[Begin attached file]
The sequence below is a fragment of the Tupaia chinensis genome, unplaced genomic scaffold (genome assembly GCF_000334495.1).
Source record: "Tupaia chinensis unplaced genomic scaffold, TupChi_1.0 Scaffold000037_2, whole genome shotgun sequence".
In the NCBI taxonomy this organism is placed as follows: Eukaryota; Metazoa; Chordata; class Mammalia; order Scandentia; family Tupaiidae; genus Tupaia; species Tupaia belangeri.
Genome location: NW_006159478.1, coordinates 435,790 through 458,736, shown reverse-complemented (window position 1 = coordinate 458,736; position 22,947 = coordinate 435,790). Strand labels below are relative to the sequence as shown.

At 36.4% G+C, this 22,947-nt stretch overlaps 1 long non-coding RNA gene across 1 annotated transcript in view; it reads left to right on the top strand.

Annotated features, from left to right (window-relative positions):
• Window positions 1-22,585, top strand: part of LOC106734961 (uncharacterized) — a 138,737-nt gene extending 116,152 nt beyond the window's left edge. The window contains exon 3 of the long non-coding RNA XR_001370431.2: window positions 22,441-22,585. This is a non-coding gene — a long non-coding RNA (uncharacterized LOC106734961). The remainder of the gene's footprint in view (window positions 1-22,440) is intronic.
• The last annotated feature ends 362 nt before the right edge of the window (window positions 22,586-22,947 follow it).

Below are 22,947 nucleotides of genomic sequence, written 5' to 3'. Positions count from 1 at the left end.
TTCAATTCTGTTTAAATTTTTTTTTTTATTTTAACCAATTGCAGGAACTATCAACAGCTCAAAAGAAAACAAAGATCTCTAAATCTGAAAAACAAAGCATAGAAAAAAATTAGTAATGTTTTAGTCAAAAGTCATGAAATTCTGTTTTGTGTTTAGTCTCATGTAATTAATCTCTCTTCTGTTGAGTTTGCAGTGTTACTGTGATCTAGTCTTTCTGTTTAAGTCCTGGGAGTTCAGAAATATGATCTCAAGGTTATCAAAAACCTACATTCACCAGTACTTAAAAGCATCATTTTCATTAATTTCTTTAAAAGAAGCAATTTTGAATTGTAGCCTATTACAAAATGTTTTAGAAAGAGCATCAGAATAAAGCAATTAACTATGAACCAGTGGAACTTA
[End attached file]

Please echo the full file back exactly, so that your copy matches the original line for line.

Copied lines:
The sequence below is a fragment of the Tupaia chinensis genome, unplaced genomic scaffold (genome assembly GCF_000334495.1).
Source record: "Tupaia chinensis unplaced genomic scaffold, TupChi_1.0 Scaffold000037_2, whole genome shotgun sequence".
In the NCBI taxonomy this organism is placed as follows: Eukaryota; Metazoa; Chordata; class Mammalia; order Scandentia; family Tupaiidae; genus Tupaia; species Tupaia belangeri.
Genome location: NW_006159478.1, coordinates 435,790 through 458,736, shown reverse-complemented (window position 1 = coordinate 458,736; position 22,947 = coordinate 435,790). Strand labels below are relative to the sequence as shown.

At 36.4% G+C, this 22,947-nt stretch overlaps 1 long non-coding RNA gene across 1 annotated transcript in view; it reads left to right on the top strand.

Annotated features, from left to right (window-relative positions):
• Window positions 1-22,585, top strand: part of LOC106734961 (uncharacterized) — a 138,737-nt gene extending 116,152 nt beyond the window's left edge. The window contains exon 3 of the long non-coding RNA XR_001370431.2: window positions 22,441-22,585. This is a non-coding gene — a long non-coding RNA (uncharacterized LOC106734961). The remainder of the gene's footprint in view (window positions 1-22,440) is intronic.
• The last annotated feature ends 362 nt before the right edge of the window (window positions 22,586-22,947 follow it).

Below are 22,947 nucleotides of genomic sequence, written 5' to 3'. Positions count from 1 at the left end.
TTCAATTCTGTTTAAATTTTTTTTTTTATTTTAACCAATTGCAGGAACTATCAACAGCTCAAAAGAAAACAAAGATCTCTAAATCTGAAAAACAAAGCATAGAAAAAAATTAGTAATGTTTTAGTCAAAAGTCATGAAATTCTGTTTTGTGTTTAGTCTCATGTAATTAATCTCTCTTCTGTTGAGTTTGCAGTGTTACTGTGATCTAGTCTTTCTGTTTAAGTCCTGGGAGTTCAGAAATATGATCTCAAGGTTATCAAAAACCTACATTCACCAGTACTTAAAAGCATCATTTTCATTAATTTCTTTAAAAGAAGCAATTTTGAATTGTAGCCTATTACAAAATGTTTTAGAAAGAGCATCAGAATAAAGCAATTAACTATGAACCAGTGGAACTTA